Monday, January 14, 2013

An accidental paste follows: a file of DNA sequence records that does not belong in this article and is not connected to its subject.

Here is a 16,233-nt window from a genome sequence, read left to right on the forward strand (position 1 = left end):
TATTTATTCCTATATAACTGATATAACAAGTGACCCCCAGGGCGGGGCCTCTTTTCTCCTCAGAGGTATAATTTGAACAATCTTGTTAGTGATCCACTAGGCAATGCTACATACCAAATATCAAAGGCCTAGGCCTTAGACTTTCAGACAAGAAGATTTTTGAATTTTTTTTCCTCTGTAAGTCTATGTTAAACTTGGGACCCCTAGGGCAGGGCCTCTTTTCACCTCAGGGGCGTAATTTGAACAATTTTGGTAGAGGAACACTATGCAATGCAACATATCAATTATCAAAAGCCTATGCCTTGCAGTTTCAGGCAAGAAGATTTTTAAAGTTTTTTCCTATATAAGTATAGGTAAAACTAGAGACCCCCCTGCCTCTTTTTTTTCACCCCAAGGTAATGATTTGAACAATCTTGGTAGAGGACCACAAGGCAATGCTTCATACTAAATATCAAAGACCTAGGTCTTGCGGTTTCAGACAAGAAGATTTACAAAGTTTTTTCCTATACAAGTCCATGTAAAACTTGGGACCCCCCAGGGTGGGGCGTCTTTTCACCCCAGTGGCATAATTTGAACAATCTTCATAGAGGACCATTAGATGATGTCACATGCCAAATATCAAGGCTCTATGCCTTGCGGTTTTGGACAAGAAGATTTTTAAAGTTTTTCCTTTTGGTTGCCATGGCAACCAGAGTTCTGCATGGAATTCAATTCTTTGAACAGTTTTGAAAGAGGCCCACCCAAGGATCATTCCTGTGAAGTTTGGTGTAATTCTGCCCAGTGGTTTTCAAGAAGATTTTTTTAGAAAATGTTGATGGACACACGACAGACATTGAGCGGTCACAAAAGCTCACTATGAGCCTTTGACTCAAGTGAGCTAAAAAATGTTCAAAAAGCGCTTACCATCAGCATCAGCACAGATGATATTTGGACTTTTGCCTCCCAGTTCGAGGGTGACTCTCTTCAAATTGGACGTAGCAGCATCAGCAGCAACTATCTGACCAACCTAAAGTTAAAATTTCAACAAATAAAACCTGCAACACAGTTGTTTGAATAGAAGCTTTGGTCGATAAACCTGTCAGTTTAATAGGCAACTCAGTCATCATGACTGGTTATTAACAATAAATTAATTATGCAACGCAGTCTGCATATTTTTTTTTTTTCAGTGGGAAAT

BC Doctor's research exposes Vaccines as a fraud!!